- Heat-pipe cooling, silent cooling, four eSATA ports, full-speed SLI, four LAN ports, overclockable
- Slow WorldBench score compared to competing boards we've tested
If you're a gamer, and especially if you host LAN parties, you'll be interested in the features this Gigabyte board offers: full-speed SLI, four LAN ports and up to ten SATA ports, including four eSATA ports.
Price$ 545.00 (AUD)
Best Deals (Selling at 25 stores)
If you're a gamer who's in the market for a high-end motherboard, the Gigabyte N680SLI-DQ6 is an excellent choice. It has a glut of ports and slots as well as plenty of useful overclocking features in its BIOS. Its build quality is also stellar and its layout is logical and not too cramped, despite how packed with features it is. It was a little slow in our WorldBench 5 benchmark suite, but it picked up the pace in our MP3 encoding and hard drive transfer tests, and it was also rock-solid when we overclocked it.
The N680SLI-DQ6 isn't a conservative motherboard. For starters, it comes with four eSATA ports, when most high-end boards tend to come with one or two. It also has four Gigabit networking ports, when most high-end boards tend to come with two. There is also an abundance of cooling on its main chipsets and transistors. The NVIDIA nForce 680i SLI chipset gives this board a full-speed SLI capability. That is, two identical graphics cards can each use 16 lanes of PCI Express bandwidth, for a total of 32 lanes. The Intel LGA775 CPU socket will support every current LGA775 socket-based CPU on the market, from a Pentium 4, right up to a Core 2 Extreme Edition. Support for a 1333MHz front side bus speed means that the board should be capable of handling the new CPUs that Intel will be releasing towards the middle of this year.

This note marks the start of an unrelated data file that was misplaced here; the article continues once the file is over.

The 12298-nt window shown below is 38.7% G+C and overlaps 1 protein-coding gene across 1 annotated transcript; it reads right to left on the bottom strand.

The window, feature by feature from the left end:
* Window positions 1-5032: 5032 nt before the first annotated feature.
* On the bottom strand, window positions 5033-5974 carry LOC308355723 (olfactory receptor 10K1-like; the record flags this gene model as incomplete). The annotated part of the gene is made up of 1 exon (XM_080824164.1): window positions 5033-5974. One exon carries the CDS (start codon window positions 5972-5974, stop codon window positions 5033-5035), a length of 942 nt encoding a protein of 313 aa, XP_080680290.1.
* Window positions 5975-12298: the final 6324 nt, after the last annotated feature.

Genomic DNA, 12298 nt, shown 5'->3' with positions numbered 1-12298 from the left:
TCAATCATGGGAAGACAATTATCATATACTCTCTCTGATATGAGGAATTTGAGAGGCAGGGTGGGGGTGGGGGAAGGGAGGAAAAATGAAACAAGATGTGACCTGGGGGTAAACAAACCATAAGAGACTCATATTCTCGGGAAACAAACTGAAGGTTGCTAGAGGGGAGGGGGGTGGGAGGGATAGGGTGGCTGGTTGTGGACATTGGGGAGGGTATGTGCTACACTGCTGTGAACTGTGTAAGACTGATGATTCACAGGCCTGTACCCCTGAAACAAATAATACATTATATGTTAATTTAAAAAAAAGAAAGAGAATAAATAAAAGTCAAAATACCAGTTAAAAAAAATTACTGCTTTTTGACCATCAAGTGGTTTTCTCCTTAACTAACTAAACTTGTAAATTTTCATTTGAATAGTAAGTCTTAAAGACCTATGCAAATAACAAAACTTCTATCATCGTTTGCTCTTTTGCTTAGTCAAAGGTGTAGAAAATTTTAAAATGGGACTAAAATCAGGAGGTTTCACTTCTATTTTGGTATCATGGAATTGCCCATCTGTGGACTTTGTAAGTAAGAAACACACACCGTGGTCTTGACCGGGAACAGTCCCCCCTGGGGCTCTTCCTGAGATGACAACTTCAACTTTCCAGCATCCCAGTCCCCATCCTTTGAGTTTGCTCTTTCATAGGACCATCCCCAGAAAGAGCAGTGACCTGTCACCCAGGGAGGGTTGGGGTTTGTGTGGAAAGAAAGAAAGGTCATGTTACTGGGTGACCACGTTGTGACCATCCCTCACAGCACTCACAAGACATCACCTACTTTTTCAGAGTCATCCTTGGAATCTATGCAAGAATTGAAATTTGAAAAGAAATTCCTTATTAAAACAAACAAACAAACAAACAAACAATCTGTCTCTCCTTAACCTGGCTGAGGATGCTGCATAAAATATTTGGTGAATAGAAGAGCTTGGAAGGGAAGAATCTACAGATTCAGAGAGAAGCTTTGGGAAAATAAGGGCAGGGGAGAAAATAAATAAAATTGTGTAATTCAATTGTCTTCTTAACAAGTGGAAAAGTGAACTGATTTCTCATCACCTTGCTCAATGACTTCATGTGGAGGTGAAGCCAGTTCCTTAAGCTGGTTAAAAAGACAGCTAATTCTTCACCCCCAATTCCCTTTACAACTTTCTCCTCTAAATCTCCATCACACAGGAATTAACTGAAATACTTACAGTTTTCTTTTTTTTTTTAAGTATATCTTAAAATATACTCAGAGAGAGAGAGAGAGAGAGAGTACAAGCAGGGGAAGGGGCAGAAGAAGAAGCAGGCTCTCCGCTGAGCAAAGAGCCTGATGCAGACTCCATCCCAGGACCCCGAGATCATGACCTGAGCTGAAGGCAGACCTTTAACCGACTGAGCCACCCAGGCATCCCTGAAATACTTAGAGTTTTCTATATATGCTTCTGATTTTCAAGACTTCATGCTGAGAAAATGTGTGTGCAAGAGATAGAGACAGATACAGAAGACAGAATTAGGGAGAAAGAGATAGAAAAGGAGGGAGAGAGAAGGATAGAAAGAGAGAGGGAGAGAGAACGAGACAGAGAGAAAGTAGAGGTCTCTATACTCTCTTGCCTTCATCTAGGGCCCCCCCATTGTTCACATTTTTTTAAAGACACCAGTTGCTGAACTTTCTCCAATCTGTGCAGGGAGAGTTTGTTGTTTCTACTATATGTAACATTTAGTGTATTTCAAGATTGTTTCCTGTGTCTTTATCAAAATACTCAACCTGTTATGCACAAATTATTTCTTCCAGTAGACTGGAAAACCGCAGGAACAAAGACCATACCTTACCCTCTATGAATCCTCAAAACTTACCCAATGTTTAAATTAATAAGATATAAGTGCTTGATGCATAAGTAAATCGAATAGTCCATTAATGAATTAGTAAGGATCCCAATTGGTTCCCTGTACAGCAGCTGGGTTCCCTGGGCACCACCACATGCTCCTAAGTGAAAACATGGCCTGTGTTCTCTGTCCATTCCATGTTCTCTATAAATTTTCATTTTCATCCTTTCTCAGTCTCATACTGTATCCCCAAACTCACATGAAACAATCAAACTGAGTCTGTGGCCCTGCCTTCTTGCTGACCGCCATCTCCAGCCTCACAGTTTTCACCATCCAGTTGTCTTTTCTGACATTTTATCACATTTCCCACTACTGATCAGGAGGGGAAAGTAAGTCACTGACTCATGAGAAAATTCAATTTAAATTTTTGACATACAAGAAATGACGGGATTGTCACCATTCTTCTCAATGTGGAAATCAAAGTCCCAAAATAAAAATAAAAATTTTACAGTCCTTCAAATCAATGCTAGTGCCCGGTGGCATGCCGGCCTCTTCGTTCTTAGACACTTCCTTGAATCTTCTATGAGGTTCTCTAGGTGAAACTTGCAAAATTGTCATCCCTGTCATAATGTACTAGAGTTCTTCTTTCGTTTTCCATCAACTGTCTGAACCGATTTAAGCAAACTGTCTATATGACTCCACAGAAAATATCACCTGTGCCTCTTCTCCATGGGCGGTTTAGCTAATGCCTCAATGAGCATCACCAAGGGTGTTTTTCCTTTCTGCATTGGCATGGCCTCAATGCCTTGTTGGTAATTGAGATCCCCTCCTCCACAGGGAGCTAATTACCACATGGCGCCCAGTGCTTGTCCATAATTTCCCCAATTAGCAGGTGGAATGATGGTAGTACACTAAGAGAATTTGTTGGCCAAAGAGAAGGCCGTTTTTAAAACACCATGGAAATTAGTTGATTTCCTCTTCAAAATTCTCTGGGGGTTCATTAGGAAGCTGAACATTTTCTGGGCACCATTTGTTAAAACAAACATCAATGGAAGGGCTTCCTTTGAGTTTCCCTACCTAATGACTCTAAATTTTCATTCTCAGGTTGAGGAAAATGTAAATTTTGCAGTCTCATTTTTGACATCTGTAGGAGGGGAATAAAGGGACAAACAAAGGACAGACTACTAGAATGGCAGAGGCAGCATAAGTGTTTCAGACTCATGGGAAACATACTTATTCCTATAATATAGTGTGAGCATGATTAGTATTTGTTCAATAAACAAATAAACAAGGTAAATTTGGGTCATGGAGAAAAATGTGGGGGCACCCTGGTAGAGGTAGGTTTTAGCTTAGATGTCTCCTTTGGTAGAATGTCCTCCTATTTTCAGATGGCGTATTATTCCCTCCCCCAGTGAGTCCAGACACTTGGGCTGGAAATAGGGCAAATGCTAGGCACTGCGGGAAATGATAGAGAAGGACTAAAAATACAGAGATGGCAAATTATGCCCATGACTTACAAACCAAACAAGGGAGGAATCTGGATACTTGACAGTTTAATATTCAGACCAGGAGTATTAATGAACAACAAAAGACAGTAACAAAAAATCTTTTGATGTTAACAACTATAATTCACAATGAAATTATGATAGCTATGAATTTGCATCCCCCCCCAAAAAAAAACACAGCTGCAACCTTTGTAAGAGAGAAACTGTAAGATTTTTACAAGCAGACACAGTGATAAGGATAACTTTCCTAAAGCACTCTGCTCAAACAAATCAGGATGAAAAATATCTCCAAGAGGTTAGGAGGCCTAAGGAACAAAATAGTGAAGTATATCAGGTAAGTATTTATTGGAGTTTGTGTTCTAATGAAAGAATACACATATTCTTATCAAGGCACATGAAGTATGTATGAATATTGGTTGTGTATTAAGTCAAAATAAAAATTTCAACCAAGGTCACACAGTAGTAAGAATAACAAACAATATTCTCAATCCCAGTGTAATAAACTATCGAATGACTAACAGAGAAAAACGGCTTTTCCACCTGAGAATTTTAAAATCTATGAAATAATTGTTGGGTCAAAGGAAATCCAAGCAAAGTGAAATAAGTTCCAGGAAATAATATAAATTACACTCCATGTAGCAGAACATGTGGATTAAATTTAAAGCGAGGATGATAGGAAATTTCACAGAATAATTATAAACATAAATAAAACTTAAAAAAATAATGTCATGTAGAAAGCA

We tested the board using an Intel Core 2 QX6700 Quad Core CPU, 1GB of Corsair DDR2 800MHz RAM, a Palit 7600GT-based graphics card, a 150GB Western Digital Raptor hard drive and a Seasonic SS-650HT power supply. WorldBench 5 recorded a score lower than what we expected at 130. Other boards based on the same chipset tend to score around 140. Nevertheless, the board recorded a great time in our MP3 encoding test at 1min 38sec and, in the hard drive transfer test, the nForce 680i SLI controller allowed the Raptor hard drive to copy at a rate of 28.49MBps, which is excellent.